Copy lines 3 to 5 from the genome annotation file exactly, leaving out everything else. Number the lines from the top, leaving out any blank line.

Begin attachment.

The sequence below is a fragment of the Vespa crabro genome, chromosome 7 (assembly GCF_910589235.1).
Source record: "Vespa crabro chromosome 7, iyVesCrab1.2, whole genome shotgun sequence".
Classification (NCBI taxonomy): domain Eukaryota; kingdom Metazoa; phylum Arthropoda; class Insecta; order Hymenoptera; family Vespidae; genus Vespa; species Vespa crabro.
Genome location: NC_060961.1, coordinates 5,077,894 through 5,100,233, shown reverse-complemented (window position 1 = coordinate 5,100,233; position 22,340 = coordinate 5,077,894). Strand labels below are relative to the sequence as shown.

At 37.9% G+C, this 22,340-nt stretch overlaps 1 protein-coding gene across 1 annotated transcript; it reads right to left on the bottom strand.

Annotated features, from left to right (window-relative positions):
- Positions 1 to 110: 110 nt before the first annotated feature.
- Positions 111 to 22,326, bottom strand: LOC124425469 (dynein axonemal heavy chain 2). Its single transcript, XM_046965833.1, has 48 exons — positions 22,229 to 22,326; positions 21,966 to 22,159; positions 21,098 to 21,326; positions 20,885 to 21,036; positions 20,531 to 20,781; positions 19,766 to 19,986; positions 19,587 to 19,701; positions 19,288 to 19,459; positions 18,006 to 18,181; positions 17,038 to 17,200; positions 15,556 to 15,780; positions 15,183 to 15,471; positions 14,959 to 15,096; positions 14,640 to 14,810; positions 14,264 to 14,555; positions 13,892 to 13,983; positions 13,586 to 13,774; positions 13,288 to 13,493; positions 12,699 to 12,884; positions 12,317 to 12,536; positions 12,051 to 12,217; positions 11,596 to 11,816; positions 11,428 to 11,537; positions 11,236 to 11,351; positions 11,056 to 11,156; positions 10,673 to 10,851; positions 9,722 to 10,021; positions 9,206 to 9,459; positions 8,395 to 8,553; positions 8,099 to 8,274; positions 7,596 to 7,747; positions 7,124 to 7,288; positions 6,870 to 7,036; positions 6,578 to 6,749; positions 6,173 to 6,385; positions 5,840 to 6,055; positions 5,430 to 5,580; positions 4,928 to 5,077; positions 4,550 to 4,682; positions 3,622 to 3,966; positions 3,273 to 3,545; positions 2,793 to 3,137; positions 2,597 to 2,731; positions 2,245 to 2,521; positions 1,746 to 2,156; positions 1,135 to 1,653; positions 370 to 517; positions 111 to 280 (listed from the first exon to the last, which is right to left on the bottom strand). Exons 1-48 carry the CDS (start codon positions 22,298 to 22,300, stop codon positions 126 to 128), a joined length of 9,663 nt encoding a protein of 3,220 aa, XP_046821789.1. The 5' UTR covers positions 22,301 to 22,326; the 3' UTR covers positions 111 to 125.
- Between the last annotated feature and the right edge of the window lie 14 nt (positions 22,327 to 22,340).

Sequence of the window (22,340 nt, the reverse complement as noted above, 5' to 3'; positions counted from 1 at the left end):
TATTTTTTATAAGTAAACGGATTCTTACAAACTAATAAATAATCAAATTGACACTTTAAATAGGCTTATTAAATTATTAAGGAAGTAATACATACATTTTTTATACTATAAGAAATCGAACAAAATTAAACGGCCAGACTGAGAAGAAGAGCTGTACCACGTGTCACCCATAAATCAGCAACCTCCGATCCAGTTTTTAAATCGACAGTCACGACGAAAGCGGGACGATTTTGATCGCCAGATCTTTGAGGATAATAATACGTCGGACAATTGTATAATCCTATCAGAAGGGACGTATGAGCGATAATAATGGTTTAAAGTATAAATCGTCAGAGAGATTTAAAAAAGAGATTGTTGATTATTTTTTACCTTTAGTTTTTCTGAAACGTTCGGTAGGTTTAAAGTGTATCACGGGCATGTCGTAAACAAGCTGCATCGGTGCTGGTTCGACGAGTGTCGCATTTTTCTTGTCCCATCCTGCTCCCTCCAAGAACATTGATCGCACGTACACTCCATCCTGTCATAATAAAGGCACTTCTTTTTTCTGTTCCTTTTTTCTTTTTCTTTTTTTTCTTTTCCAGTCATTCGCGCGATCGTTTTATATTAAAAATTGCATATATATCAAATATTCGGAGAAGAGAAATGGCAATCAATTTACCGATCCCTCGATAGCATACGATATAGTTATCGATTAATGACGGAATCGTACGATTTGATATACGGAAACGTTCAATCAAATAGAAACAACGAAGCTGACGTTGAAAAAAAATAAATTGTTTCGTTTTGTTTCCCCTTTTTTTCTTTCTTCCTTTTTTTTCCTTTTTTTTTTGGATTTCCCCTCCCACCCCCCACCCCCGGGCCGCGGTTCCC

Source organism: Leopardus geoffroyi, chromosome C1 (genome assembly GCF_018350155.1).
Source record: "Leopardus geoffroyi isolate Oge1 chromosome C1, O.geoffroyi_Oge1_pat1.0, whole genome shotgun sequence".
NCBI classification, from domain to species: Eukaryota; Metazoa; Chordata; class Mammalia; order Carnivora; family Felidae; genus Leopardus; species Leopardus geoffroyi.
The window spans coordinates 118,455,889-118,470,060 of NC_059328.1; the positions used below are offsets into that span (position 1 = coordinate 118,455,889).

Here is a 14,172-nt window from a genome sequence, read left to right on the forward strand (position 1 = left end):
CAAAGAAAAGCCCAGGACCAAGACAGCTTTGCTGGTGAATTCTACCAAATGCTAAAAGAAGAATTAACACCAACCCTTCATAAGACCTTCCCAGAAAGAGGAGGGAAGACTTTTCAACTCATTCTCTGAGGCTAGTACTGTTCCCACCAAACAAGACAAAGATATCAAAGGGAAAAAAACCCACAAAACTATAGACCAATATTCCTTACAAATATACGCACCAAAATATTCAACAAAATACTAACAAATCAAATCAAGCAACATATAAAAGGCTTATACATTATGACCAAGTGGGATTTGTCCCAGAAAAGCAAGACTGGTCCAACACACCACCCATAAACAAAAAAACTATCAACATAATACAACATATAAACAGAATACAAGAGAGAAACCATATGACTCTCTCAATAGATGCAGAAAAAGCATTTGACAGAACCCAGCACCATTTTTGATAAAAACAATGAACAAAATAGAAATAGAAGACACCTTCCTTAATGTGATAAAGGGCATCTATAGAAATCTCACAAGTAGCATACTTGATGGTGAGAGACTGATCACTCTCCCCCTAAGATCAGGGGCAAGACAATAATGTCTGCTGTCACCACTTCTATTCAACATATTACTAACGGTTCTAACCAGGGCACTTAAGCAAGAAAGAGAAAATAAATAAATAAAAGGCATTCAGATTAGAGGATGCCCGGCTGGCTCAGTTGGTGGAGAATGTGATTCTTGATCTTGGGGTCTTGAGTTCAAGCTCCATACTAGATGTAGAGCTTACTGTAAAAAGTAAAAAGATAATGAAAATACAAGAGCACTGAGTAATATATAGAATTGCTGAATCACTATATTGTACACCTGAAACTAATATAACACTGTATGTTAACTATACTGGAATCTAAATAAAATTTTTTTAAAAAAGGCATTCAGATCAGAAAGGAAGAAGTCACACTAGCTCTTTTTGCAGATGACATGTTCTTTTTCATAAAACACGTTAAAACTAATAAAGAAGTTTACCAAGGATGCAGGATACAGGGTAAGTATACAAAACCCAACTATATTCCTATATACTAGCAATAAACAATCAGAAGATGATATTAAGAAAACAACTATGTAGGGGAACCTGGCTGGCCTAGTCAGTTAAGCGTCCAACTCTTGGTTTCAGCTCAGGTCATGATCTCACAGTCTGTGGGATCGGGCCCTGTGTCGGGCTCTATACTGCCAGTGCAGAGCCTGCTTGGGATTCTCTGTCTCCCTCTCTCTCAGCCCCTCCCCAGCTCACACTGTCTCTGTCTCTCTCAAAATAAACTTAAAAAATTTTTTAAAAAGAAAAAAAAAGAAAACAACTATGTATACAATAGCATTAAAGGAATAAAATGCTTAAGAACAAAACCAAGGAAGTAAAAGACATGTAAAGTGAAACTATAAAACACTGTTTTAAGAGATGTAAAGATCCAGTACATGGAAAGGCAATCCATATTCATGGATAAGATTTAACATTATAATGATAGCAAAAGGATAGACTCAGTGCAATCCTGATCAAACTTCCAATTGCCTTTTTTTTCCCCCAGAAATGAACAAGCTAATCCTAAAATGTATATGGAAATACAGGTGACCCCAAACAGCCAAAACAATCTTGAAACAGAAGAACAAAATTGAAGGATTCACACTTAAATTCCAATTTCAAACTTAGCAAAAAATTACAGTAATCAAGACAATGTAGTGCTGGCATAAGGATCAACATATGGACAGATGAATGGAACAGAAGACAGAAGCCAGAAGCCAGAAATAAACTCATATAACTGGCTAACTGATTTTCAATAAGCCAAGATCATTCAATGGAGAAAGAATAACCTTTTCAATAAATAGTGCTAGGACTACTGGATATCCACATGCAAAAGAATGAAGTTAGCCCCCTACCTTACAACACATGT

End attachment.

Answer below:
Classification (NCBI taxonomy): domain Eukaryota; kingdom Metazoa; phylum Arthropoda; class Insecta; order Hymenoptera; family Vespidae; genus Vespa; species Vespa crabro.
Genome location: NC_060961.1, coordinates 5,077,894 through 5,100,233, shown reverse-complemented (window position 1 = coordinate 5,100,233; position 22,340 = coordinate 5,077,894). Strand labels below are relative to the sequence as shown.

At 37.9% G+C, this 22,340-nt stretch overlaps 1 protein-coding gene across 1 annotated transcript; it reads right to left on the bottom strand.